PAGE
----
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Since January 4, Israel has been experiencing one of its worst political and judicial crises.
As tens of thousands of Israelis demonstrated again on Saturday in Tel Aviv against the controversial judicial reform plan, Defense Minister Yoav Gallant called for a freeze on this government project, saying the raging dispute over it poses a threat to the integrity of the country’s security.
He also put in guard, in the first clear public objection by a senior member of the government, against “a worsening internal division seeping into the military and defense institutions, in a clear, direct and real danger to the security of Israel”.
The prime minister of the far-right coalition, Benjamin Netanyahu, who is on trial on corruption charges he denies, is under pressure from others in his coalition government who want him to move forward with a bill this week that would give them greater influence in choose judges.
What’s controversial in this law?
Netanyahu seeks to introduce sweeping changes in the judicial system, especially as many right-wingers in Israel views the Supreme Court as left-leaning, elitist and too introverted in political affairs, as well as often putting minority rights ahead of national interests.
So the government is pushing for changes that would limit this court’s powers to pass judgments against the legislative and executive branches, while giving MPs more power in appointing judges, which currently requires the approval of politicians and judges who are members of the relevant committee.
These various current proposals would change that, giving the government much more leverage.
years in prison?!
However, some opponents believe Netanyahu’s motives are personal, especially as he faces 3 criminal charges of corruption.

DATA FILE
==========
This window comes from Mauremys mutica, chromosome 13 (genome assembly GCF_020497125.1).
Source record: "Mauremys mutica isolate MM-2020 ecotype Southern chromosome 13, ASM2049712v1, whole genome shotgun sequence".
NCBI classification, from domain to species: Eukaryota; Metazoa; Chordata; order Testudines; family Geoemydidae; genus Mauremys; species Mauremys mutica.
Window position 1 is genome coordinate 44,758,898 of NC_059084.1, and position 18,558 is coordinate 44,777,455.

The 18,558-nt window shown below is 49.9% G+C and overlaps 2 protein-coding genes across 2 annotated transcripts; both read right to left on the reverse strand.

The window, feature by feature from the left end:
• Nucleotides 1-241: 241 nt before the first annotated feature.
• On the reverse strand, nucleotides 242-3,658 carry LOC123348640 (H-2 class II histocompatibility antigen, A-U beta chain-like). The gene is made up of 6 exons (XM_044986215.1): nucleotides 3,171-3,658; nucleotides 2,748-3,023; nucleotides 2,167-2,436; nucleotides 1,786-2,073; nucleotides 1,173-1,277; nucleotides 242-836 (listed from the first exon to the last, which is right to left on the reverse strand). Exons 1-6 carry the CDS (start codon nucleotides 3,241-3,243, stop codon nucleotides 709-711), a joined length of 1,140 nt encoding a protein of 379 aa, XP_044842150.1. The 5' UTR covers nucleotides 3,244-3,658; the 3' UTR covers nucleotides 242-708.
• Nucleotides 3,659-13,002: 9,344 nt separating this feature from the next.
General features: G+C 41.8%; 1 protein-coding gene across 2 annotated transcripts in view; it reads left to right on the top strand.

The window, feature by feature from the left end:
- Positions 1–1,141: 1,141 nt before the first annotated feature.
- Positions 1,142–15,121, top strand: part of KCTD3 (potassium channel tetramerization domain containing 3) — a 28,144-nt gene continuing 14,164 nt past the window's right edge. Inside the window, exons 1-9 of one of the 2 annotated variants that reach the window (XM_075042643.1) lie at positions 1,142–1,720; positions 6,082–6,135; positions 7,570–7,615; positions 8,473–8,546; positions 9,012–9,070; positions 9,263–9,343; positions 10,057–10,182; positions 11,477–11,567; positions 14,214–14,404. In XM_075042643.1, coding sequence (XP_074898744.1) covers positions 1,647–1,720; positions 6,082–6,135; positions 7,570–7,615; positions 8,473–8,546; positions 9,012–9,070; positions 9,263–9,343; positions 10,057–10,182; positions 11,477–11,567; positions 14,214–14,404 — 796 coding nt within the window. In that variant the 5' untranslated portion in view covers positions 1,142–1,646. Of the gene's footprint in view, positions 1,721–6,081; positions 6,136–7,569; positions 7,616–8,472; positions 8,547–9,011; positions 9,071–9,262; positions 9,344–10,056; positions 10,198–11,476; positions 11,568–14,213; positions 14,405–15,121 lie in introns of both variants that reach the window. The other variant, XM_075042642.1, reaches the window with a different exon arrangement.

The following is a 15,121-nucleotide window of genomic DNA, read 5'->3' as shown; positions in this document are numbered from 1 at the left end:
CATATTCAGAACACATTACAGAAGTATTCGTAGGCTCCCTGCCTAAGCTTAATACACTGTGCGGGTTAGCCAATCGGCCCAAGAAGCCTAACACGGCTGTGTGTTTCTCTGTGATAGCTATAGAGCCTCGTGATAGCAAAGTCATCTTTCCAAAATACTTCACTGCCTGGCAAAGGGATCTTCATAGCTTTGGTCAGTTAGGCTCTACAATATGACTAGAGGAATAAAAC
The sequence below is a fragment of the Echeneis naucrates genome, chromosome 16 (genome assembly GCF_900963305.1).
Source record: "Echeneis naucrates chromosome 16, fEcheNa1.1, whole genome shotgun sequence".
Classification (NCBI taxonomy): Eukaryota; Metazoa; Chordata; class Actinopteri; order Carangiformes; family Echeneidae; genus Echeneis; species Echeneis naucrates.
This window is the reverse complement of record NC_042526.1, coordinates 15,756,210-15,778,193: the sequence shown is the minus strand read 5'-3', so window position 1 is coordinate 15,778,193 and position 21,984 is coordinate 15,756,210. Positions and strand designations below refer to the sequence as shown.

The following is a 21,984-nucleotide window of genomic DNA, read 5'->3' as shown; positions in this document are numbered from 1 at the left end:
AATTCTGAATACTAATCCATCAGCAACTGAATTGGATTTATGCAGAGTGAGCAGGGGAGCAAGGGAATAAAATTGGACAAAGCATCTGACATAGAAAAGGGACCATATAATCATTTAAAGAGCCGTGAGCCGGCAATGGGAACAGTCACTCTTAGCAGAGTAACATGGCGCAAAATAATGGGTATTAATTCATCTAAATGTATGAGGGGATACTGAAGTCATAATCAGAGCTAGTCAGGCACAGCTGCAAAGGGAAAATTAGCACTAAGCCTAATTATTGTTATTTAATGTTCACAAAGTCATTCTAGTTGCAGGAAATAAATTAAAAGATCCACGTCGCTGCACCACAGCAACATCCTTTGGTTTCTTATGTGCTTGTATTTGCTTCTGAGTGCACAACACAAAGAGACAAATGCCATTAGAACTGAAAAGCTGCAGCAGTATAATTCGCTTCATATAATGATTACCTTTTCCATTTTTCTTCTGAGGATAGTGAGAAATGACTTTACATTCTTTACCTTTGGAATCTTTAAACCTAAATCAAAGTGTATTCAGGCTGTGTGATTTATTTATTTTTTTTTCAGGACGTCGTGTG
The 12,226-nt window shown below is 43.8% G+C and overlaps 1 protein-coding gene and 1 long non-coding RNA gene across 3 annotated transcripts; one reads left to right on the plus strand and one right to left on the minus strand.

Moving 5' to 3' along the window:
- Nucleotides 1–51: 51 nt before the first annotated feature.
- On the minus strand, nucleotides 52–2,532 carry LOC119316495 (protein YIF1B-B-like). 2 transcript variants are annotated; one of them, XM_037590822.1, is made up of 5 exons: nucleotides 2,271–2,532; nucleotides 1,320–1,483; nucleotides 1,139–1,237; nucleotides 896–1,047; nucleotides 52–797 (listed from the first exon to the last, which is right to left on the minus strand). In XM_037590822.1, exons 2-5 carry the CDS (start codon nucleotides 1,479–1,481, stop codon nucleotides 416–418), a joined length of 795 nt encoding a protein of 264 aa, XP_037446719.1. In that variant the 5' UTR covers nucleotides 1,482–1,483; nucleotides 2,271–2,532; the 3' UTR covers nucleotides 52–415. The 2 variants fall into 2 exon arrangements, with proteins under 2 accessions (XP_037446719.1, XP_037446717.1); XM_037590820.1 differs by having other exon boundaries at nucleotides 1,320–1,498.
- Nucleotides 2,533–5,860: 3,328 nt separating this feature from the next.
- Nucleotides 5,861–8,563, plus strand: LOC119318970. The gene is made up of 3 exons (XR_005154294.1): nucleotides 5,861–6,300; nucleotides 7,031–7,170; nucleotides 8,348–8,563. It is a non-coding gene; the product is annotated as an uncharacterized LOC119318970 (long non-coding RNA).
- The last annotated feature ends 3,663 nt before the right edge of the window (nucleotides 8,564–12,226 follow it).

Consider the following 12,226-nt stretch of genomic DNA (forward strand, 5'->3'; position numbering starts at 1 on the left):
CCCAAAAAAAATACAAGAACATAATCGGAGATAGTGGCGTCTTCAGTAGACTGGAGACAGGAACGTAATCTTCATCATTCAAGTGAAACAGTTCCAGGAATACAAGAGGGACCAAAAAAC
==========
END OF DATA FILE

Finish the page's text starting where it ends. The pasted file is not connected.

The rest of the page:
They also believe that his goal is to abort the Supreme Court, in so you don’t face the possibility of spending many years in prison!
Furthermore, another part of them insinuates that Netanyahu’s nationalist allies want to weaken the Supreme Court to establish more settlements on the land where Palestinians seek to establish their state.
They also point out that ultra-Orthodox coalition parties are trying to pass a law exempting their sect from military service, and fear the court will ruin that if its powers aren’t curtailed.
Furthermore, some critics of the bill believe that the changes it will introduce to the judiciary will weaken if passed by the courts and hand over the absolute power of the government, which puts in threaten civil liberties with catastrophic effects on the economy and relations with Western allies, according to Reuters.
To view the judiciary as non-independent would deprive Israel of one of its main lines of defense in international legal cases.
But despite all these objections and demonstrations, the ruling coalition, led by Netanyahu, insists on final ratification of the changes by April 2, when the Knesset will begin its spring recess.
While the discussion of some amendments has been postponed, after others were approved in the Knesset plenum in the first of the three readings necessary for ratification, until Parliament reconvenes on April 30.
But fears of serious real division in the country are growing, especially after calls for rebellion from within the Likud party, and even from within the ranks of the army!
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